Comment: If you look at the squad, it's clear that Ireland are now the Norwich of international football
Profile of teams where players in O'Neill's squad are plying trade sums up size of task
Saturday's meeting with Denmark will bring back the memories for Martin O'Neill.
It was an unfortunate UEFA Nations League draw, as it justifies persistent references to last November's painful World Cup playoff.
There was a reunion aspect to that game too, of course, as Danish manager Age Hareide was an old team-mate and housemate from their time together as players with Norwich in the 1980s.
Hareide stuck the boot in after the second-leg drubbing, thanking Ireland for the space they gave his stars to shine. O'Neill diplomatically brushed off those comments last week.
He is long past reflecting on that night - although he might be asked again in the build-up to Saturday - but we know by now that O'Neill felt that Hareide did have a significant advantage going into that fixture.
The Danes were led out by Christian Eriksen, the Spurs star and Champions League regular, whereas circumstances dictated that Ireland's skipper was David Meyler - who at that stage was not playing regularly at Championship level. That's not to single out Meyler; it's just a reference point.
But it is a pertinent one when you look at the profile of where the Irish squad play their club football now.
There is still an argument that O'Neill could be doing more with his resources, yet it's clear that there are games where the job is to effectively make the team greater than the sum of its parts.
Take, for example, the 32-man provisional squad he has named for the Aviva Stadium games with Denmark and Wales. All but three play their club football in England. The accompanying panel lists the current position of their employers in their respective tables.
With the English football ladder as a reference point (the Premier League is 0-20 in ranking, the Championship is 21-44) the average league placing for the Irish squad rounds up to 29, which is the equivalent of ninth in the Championship.
That's Norwich, topically enough. It possibly ties in with O'Neill's perception of his hand relative to top-tier opponents.
For a valid comparison, we can look at Wales who have just two squad members based outside of the English leagues. The average placing of their squad rounds off at 19 which is where Newcastle stand. And the crucial caveat is that the calculation excludes Gareth Bale. He's worth more than a few places in the table.
The withdrawal of Seamus Coleman has weakened the Irish hand, and comebacks for Robbie Brady and James McCarthy would also improve the profile.
Matt Doherty is the solitary Irish player available this week who is lining out for a club that is positioned in the top half of the Premier League.
He's an ever-present as well; Shane Duffy is the only other Irish top-flight player to be selected by their manager for every fixture. On form, Doherty has a blindingly obvious case for inclusion.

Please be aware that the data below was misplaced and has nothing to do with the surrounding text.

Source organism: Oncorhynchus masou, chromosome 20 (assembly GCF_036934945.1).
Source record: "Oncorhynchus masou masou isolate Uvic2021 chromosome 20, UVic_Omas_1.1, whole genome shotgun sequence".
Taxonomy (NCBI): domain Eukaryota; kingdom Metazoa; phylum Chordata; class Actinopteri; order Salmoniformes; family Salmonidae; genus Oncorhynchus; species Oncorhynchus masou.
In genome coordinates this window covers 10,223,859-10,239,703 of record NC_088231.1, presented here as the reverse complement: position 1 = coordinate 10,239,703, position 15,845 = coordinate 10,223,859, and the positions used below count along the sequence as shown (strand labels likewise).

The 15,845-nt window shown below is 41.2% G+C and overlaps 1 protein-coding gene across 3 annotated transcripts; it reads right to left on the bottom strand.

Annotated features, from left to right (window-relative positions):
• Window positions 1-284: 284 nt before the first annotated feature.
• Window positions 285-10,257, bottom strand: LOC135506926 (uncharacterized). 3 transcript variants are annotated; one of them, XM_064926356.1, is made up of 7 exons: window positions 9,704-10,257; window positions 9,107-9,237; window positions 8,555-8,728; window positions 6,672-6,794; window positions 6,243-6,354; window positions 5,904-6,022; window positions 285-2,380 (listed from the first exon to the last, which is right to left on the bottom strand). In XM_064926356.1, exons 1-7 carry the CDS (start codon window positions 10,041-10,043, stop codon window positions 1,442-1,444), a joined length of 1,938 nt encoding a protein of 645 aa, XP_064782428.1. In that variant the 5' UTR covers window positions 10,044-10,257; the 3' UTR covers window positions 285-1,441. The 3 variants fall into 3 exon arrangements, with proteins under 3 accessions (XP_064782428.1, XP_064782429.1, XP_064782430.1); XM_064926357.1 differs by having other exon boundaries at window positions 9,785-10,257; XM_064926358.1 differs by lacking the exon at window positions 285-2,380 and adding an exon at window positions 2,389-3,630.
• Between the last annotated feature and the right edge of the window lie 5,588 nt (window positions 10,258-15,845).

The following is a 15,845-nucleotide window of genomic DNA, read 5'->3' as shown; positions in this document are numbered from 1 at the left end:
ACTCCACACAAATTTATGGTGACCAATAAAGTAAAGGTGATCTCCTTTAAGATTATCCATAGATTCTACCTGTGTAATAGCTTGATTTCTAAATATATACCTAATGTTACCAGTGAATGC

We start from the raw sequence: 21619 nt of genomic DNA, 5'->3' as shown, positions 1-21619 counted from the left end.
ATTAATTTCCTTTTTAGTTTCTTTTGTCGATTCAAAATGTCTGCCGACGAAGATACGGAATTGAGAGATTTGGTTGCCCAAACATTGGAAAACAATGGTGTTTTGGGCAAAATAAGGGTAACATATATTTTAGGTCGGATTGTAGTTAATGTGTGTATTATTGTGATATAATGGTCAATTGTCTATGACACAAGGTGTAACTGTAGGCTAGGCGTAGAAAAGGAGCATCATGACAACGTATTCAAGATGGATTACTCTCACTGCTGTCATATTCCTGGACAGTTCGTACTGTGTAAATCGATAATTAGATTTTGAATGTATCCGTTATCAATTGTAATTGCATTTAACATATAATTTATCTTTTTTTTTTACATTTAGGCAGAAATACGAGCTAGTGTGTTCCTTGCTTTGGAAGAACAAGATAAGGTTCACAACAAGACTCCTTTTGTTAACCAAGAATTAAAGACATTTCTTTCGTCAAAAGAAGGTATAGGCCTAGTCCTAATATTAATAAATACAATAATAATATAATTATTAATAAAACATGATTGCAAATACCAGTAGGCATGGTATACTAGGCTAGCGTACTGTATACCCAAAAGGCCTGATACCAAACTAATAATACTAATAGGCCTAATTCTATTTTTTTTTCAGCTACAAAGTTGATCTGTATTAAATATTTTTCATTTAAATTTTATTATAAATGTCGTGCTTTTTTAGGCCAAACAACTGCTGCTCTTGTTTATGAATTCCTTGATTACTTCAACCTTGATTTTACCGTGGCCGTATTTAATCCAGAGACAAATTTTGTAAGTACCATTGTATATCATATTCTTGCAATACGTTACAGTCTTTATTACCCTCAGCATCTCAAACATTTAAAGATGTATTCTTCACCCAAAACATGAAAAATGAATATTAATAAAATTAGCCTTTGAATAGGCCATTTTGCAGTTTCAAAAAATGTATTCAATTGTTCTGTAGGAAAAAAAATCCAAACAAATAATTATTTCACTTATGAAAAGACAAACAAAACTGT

In a wide-open Championship season, the good-news stories are also centred around the defensive players, again highlighting Ireland's main issue.
John Egan and Enda Stevens have thrived for a Sheffield United side that are in good form and reached the summit at the weekend.
The goalscorer was David McGoldrick who could possibly return to the Ireland frame next month. He's the top Irish scorer in that division, albeit with penalties forming the majority of his five goals. Alan Judge is the only offensively-minded player that is featuring for a club in the top half of the second tier, yet he has made just the one start in the league.
There's a cluster of Irishmen toiling down in the nether regions of the division. Callum Robinson's brace for Preston on Saturday was a welcome development as it moved them off bottom spot.
Sean Maguire's unavailability has been flagged as a key factor in their struggles, but it's been a struggle for Alex Neil's side to replicate their performances from last term. The same can be said for Millwall who, like Preston, narrowly missed out on the playoff places just five months ago.
Aiden O'Brien and Shaun Williams had yet to play for Ireland at that juncture, but they were two of the bright spots from September's gathering.
Unfortunately, their club are hovering around the relegation zone and badly needed Saturday's win over managerless Aston Villa.
There is a broader point here that was touched on by Ruud Dokter yesterday. Ireland's reliance on the English game is very one-dimensional.
Denmark have players spread across top leagues around Europe, although they will come to Dublin with three squad members from the Championship too - they have six in the Premier League and Eriksen would be a seventh if he somehow recovered from injury.
Diversity helps. "England shouldn't be the only option," said Dokter. "I would strongly encourage players to go someplace else. Belgium, Denmark, Netherlands.
"I could mention a few names that if they went to these leagues I just mentioned, these nations, they could be in the first team and they would develop."
There are financial and cultural reasons that curb wanderlust. The Championship is where it's at for the Ireland squad right now. It will be a challenge to rise above it.